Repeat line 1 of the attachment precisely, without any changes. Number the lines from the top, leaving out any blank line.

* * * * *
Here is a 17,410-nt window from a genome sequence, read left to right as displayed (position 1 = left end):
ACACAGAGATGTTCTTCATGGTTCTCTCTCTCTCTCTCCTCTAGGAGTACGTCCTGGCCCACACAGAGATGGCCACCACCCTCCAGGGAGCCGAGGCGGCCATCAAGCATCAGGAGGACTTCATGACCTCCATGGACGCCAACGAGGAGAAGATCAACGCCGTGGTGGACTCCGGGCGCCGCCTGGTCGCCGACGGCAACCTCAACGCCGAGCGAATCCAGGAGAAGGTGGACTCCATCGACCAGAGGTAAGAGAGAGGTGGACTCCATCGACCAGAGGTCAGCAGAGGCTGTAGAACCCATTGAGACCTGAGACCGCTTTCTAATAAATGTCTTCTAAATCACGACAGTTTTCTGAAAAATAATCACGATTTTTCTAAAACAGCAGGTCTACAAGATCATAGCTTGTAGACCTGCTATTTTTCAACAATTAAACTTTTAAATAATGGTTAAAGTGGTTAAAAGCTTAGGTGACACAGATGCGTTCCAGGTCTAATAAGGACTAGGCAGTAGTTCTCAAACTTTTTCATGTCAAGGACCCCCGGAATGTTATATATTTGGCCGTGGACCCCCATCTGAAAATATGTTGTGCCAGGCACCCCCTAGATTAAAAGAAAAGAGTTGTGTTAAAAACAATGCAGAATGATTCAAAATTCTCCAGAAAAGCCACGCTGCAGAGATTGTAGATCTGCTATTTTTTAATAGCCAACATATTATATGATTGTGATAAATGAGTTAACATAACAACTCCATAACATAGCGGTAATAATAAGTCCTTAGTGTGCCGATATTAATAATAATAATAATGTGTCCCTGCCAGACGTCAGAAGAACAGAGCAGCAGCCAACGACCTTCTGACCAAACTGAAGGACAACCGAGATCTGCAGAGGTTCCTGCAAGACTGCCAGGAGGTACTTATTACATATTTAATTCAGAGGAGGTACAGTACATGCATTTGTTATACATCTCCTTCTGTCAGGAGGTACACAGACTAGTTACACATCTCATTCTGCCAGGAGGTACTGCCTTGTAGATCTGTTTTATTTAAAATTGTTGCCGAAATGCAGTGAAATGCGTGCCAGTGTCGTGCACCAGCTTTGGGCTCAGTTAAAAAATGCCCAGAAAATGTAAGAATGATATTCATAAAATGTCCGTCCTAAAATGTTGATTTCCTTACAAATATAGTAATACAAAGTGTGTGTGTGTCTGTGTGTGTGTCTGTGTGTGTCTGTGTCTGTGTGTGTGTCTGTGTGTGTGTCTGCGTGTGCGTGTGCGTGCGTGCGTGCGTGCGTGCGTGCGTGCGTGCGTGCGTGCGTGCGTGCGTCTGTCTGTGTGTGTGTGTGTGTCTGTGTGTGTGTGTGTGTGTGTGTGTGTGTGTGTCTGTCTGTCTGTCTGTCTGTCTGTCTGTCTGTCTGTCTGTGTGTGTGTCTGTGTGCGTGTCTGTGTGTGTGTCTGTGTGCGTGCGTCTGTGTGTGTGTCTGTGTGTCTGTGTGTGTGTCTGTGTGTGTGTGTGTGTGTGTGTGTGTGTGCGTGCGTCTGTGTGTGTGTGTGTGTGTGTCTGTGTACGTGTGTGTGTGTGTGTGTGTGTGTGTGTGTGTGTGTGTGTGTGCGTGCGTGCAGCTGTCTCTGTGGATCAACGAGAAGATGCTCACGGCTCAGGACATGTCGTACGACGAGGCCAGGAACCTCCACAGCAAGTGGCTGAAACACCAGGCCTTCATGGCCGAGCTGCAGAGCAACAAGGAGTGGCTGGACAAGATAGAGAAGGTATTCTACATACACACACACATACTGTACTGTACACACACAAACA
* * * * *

Here is a 17,410-nt window from a genome sequence, read left to right as displayed (position 1 = left end):